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Should Washington stay in standard time? These lawmakers say 'yes'

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As lawmakers return to Olympia for the 2024 session, the Washington state Legislature is taking another run at eliminating the twice-yearly ritual of changing clocks.

“I’m working with colleagues in Oregon and California and they’re going to be trying to get similar legislation through their states so that the Pacific time zone, hopefully, could be all together on this," said state Sen. Mike Padden, a Spokane Valley Republican who wants to move Washington to year-round standard time.

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Padden’s bill (SB 5795) to place Washington in year-round standard time is co-sponsored by state Sen. Manka Dhingra, a Redmond Democrat. The measure would exempt Washington from participating in national daylight saving time. If approved, Washington would go into permanent standard time on Nov. 4.

The bill argues that daylight saving time has negative impacts ranging from poor health, increased traffic accidents, spikes in in crime, agricultural disruptions, and hindering economic growth.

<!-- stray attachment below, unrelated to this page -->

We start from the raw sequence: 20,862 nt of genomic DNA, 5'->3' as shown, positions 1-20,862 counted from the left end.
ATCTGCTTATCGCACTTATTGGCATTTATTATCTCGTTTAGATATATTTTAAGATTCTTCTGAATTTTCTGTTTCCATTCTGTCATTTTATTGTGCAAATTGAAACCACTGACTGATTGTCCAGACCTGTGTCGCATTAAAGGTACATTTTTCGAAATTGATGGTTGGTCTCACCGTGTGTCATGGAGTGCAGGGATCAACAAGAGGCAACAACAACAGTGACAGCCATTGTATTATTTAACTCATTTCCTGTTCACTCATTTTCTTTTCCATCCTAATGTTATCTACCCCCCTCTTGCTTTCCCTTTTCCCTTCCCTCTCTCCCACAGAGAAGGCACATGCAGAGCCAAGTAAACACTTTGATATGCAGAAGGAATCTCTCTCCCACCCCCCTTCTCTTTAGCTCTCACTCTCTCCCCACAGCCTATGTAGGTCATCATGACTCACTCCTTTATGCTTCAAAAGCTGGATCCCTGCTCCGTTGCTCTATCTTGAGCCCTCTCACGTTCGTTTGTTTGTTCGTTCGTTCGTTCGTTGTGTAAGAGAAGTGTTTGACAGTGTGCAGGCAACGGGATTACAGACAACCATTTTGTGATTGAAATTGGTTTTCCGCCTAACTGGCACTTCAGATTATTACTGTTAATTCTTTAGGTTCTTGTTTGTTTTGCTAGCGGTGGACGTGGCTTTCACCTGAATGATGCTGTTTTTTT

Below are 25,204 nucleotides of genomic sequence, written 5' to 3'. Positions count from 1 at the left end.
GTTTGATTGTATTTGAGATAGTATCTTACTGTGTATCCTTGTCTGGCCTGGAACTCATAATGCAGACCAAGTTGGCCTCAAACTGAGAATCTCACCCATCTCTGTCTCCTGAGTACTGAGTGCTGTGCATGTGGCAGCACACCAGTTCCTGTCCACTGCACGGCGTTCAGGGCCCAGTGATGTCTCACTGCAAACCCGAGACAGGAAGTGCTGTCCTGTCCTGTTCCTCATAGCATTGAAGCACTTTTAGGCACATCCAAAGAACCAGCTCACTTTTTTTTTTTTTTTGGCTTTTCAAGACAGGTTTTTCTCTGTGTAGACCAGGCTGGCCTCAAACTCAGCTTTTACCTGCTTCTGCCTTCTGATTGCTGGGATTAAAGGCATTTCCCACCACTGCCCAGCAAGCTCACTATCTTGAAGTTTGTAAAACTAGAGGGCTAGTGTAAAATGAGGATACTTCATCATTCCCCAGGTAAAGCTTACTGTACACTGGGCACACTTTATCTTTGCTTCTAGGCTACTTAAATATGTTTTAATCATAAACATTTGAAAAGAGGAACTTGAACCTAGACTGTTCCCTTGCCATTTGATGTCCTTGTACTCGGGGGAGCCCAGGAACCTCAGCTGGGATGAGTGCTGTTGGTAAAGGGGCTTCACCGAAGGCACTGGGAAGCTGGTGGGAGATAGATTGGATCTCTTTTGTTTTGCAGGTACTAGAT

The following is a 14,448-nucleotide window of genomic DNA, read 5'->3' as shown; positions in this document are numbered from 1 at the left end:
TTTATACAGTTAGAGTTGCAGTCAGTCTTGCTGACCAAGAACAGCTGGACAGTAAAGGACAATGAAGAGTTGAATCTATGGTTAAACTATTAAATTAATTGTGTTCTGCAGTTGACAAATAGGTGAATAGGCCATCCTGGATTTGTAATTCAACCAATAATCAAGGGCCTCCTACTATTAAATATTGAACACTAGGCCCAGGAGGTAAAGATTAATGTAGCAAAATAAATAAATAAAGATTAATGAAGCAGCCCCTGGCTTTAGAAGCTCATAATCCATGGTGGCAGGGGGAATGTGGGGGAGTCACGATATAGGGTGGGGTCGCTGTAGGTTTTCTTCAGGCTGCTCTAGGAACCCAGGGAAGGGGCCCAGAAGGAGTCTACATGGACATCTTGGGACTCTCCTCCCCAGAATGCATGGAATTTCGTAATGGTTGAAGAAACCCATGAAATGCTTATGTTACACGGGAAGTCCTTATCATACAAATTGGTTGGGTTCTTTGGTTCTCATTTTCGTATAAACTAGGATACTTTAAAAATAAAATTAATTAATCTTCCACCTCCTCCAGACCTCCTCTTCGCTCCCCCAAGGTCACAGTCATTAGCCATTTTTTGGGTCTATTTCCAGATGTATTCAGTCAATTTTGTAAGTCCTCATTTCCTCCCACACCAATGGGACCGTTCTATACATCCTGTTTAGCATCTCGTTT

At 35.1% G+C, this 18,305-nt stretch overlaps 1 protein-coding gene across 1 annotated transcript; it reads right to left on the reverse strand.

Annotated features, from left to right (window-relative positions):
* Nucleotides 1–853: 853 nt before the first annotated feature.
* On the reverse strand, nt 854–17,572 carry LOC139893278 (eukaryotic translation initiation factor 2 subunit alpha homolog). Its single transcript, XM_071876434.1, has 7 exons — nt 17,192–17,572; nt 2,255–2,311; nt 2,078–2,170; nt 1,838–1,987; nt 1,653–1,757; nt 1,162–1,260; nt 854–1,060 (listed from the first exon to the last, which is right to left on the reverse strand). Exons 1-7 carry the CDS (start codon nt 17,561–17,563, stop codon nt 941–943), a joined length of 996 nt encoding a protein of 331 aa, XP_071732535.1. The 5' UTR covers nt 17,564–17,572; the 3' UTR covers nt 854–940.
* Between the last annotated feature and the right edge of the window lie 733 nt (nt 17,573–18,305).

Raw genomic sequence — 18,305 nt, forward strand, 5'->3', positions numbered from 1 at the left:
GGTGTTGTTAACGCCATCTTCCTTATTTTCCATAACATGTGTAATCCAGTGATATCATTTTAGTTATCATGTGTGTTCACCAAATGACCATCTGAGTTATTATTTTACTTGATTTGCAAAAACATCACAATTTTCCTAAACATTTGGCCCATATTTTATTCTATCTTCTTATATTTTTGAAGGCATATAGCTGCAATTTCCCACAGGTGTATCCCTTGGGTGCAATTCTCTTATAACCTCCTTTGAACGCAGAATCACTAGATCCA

"Scientific studies have connected a number of health consequences with the act of switching between standard time and daylight saving time, including greater risks of heart attacks, more frequent workplace injuries, and increased suicide rates in the days immediately after the switch," the bill states.

Standard time is what the region is currently in, with daylight fading earlier in the evening. Daylight saving time is the other option that kicks in during spring and lasts through summer. It includes daylight that stretches later into the evening.

Daylight saving time, with its lighter evening hours, is often preferred. Padden even prefers daylight saving time over standard time. In 2019, he supported a bill signed by Gov. Jay Inslee that would have put Washington permanently on daylight saving time. But that move requires approval from Congress, which hasn't happened.

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With no action from Congress, Padded now argues that stopping the time switch altogether is the most important action to take. Moving to standard time is something Washington state can do on its own.

This report was by Doug Nadvornick with Spokane Public Radio. KUOW's Dyer Oxley contributed to this version.

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